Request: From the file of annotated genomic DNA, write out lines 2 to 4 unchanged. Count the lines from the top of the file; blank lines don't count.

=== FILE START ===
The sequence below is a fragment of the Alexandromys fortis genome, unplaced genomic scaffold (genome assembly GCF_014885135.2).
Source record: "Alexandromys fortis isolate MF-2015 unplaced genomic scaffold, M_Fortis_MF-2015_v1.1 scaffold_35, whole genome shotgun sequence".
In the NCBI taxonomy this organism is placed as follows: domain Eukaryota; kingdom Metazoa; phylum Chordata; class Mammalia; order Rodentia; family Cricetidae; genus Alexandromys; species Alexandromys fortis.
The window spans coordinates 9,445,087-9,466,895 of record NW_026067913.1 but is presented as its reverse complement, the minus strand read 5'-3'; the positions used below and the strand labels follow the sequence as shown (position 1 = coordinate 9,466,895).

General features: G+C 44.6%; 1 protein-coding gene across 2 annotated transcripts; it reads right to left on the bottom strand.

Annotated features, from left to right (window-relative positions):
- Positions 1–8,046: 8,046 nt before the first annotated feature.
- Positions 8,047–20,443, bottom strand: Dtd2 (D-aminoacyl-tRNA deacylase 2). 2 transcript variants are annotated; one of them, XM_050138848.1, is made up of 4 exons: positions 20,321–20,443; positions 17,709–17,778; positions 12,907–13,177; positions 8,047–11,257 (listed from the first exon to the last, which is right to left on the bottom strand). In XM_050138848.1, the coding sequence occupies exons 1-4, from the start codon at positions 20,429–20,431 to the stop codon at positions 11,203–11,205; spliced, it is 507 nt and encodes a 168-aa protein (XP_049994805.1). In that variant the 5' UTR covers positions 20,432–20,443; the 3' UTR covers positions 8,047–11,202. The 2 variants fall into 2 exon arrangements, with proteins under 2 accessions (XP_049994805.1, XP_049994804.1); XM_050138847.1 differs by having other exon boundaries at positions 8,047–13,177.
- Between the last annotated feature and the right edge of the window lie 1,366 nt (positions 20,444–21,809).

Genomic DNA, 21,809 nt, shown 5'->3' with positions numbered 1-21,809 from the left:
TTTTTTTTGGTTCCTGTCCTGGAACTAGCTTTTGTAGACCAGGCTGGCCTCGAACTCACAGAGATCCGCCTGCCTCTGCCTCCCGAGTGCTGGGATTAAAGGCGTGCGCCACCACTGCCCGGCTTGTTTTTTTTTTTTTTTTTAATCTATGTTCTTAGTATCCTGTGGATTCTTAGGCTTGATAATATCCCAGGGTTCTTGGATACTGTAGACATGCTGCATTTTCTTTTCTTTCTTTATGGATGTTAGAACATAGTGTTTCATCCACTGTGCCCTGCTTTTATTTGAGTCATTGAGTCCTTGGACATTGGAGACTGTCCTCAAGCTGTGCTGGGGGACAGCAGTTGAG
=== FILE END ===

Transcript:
Source record: "Alexandromys fortis isolate MF-2015 unplaced genomic scaffold, M_Fortis_MF-2015_v1.1 scaffold_35, whole genome shotgun sequence".
In the NCBI taxonomy this organism is placed as follows: domain Eukaryota; kingdom Metazoa; phylum Chordata; class Mammalia; order Rodentia; family Cricetidae; genus Alexandromys; species Alexandromys fortis.
The window spans coordinates 9,445,087-9,466,895 of record NW_026067913.1 but is presented as its reverse complement, the minus strand read 5'-3'; the positions used below and the strand labels follow the sequence as shown (position 1 = coordinate 9,466,895).